The last dying speeches of the Popish Plot sufferers were often published with prefaces attacking Catholic truth claims, sometimes including “animadversions” on or casuistical deconstructions of the speeches themselves. Samuel Smith attempted to read sinister meaning into the claim of several of the accused that they were “as innocent as the child unborn,” seeing in the assertion proof of “an Oath of Secresie” and an “Equovication” which he “unriddled in plain English”; i.e., “I am innocent of the Fact laid to my Charge; that is, there is as much Truth in affirming this, as there is in the Childs being present, which is Unborn: For there is not Truth in either.” One introduction to the speeches of the five Jesuits illustrated the “Lyes … Equivocations, mental Reservations, etc.” considered “lawful” by “the Church of Rome,” claiming the condemned “had the impudence to deny, that there was ever born alive such a man as Sir Edmondbury Godfrey, because he was neither Knighted nor Christned the hour of his Birth.” While attacks of this kind were usually confined to Catholics, Peter Hinds has described how the last dying speech of the dissenter Lord Russell, executed for the Rye House Plot in 1683, was similarly deconstructed and animadverted upon by Tory writers in an attempt to read his assertions of loyalty and innocence (and his use of the term “the Church of England”) as equivocations, susceptible of sinister double meanings. This example illustrates not only how much the pendulum had swung by 1683, but also the degree to which anti-popery and anti-puritanism (or Presbyterianism) acted as mutually reinforcing and constitutive phobic discourses.
In response to such attacks on Catholic truth claims, those executed for their supposed complicity in the Popish Plot issued long and detailed assurances that they solemnly renounced “any Evasion, or Equivocation, or Delusion, or Mental Reservation whatsoever,” disclaiming any advance “Dispensation or Pardon, or Absolution.” The Catholic archbishop Oliver Plunket, executed in 1681, added what had by then become a conventional Catholic disclaimer to the last dying speech in which he affirmed his innocence: “To the final satisfaction of all persons, that have the Charity to believe the Words of a Dying Man; I again declare before God, as I hope for Salvation, what is contained in this Paper, is the plain and naked truth, without any Equivocation, Mental Reservation, or secret Evasion whatsoever; taking the Words in their usual Sense and meaning, as Protestants do, when they discourse with all Candour and sincerity.” When at his 1680 execution William Howard, Viscount Stafford solemnly “professed his Loyalty, his Innocence, his Piety” (as well as his forgiveness of the “perjured Men, that so Falsly have brought me hither by their Perjuries”), he was “accosted” by a “Protestant Minister” demanding if he had received “Indulgences” or “Absolutions” from the “Romish Church.” Stafford retorted: “The Roman Catholick Church allows of no Indulgences or Dispensations, Authorizing Treason, Murder, Lying, or Forswearing; Nor have I received any Absolution for such ends.” For Plunket, Stafford and their fellow sufferers, the gallows provided a platform upon which they could solemnly attest to their innocence — a privilege denied to them at their trials, where defendants were not able to testify on oath.
Scholars have over the last several decades qualified both the notion that “that the medieval practice of treating all evidence of equal weight continued into the eighteenth century” on the one hand, and the somewhat contradictory assumption that the late seventeenth century witnessed — under the cumulative pressure of “contradictory oaths demanded by successive regimes” and encroaching secularisation — a sharp deterioration of both the credibility and the “awesomeness of oaths” in general. Even if, as George Fisher has argued, the evolution of Anglo-American rules of evidence reflected a deep-seated reluctance to oblige juries to choose between conflicting sworn testimony, most scholars would agree that the value of declarations given under oath was in the seventeenth century weighed both according to the probability of the statement and the credibility of the deponent. Oaths carried relative, not absolute authority: they were, in Barbara Shapiro’s words, “assumed to enhance the probability of testimonial truth but not to ensure it.” There is moreover much to suggest that early modern men and women (Quakers and other Protestant sectarians aside) did not always take oaths literally. By the late seventeenth century, the practice of “pious perjury” had become common; i.e., in which jurors interpreted their oaths according to the spirit rather than the letter of the law, finding partial verdicts against the facts of the indictment, notably valuing stolen goods so that the offence fell beneath the capital threshold. As John Spurr has demonstrated, oath taking, both pious and profane, was an integral part of early modern culture, and as such must be understood within its specific context.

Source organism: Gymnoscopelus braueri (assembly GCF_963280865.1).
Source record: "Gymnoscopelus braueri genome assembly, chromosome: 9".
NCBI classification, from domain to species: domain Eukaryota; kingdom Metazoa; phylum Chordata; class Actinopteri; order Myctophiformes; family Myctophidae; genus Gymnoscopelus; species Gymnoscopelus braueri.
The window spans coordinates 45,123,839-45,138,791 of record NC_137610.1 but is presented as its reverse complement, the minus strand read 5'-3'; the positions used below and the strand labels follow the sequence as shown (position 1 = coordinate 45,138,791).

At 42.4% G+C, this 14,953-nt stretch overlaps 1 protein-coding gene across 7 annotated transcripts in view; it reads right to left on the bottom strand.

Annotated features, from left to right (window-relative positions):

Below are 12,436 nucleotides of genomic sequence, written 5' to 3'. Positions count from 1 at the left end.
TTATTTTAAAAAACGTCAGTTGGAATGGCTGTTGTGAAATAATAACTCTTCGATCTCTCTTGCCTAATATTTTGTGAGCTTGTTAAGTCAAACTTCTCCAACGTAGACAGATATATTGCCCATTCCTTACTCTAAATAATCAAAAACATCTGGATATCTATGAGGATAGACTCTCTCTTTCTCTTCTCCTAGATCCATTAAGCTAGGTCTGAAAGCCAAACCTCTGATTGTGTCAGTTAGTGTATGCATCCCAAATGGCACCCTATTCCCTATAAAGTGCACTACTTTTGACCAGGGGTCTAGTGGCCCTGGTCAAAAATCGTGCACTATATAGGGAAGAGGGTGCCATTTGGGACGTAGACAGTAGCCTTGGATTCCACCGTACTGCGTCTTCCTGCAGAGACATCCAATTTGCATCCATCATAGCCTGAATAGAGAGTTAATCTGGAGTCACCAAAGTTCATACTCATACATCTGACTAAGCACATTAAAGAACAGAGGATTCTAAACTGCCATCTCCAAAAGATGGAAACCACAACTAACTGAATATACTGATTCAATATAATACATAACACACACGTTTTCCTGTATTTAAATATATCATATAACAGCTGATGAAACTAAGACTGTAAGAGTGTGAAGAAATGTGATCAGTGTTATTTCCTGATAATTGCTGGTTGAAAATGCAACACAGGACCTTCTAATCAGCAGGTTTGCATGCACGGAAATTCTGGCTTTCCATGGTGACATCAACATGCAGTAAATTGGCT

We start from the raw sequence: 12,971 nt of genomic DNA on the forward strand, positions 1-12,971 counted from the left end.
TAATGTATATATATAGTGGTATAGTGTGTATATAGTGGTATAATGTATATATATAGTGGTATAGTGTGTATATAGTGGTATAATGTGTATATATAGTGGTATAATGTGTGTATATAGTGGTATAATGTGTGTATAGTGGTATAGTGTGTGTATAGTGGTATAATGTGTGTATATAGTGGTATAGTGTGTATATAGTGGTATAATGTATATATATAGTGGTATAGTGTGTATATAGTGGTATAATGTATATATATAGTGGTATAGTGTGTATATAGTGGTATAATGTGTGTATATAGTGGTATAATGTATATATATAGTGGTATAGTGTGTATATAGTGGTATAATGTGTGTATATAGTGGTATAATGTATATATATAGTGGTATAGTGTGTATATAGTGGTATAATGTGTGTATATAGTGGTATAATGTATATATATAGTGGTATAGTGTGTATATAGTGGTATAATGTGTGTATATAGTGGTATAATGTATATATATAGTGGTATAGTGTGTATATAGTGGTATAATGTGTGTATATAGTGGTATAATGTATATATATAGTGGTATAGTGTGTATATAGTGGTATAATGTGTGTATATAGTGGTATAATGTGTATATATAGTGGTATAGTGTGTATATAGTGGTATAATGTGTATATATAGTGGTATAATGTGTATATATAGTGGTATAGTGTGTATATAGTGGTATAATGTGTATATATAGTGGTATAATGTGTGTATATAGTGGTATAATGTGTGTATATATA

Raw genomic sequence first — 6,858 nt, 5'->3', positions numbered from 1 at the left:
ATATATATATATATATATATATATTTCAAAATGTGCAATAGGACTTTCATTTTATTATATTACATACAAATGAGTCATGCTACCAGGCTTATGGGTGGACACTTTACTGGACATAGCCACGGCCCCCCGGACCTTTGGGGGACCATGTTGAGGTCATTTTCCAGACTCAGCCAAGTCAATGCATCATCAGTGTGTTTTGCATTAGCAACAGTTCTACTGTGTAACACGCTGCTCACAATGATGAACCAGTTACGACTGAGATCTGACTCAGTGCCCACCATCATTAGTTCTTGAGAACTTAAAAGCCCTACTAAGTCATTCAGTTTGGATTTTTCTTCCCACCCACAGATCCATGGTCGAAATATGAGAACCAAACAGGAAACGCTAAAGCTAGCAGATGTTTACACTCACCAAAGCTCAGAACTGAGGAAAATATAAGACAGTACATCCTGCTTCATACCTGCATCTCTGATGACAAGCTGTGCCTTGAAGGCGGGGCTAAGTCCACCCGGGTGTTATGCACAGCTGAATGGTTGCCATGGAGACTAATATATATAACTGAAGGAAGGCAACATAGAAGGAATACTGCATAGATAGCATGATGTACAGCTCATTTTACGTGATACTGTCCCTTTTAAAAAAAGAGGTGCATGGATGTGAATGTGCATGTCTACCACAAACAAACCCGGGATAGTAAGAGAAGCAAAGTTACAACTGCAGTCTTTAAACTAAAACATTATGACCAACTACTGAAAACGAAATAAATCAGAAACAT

Context was particularly important in the topsy-turvy world of the Popish Plot prosecutions where, as Rachel Weil has pointed out, “the relationship between credibility and character” was fundamentally “disrupted.” Informers of dubious antecedents and worse character accused educated Catholics of genteel birth of treason and assassination. Several of the peers who had bowed under those “impetuous ... Oatesian storms” which “noised [men] out of their lives,” condemning Lord Stafford for the Popish Plot, were later to claim that they felt “bound to judge according to the proof of the facts; [for] the witnesses swore the facts” — i.e., that they had been obliged to credit the testimony of the prosecution simply because it was sworn on oath, unlike that of the defendant or his witnesses. After the 1696 Treason Trials Act, in large part a reaction to the abuses of both the Popish Plot and the Rye House Plot trials, defence witnesses in treason cases were permitted to testify on oath, a privilege extended to all felonies in 1702 (but to defendants only in 1898). But sworn testimony alone did not enforce belief, even if many, wishing to salve their consciences in the aftermath of the treason trials of the 1670s and 1680s, might have thus justified their judgements and verdicts. In the divided political world of the Restoration, credibility and truth were often, quite simply, “relative to partisan conviction,” as Mark Knights has argued.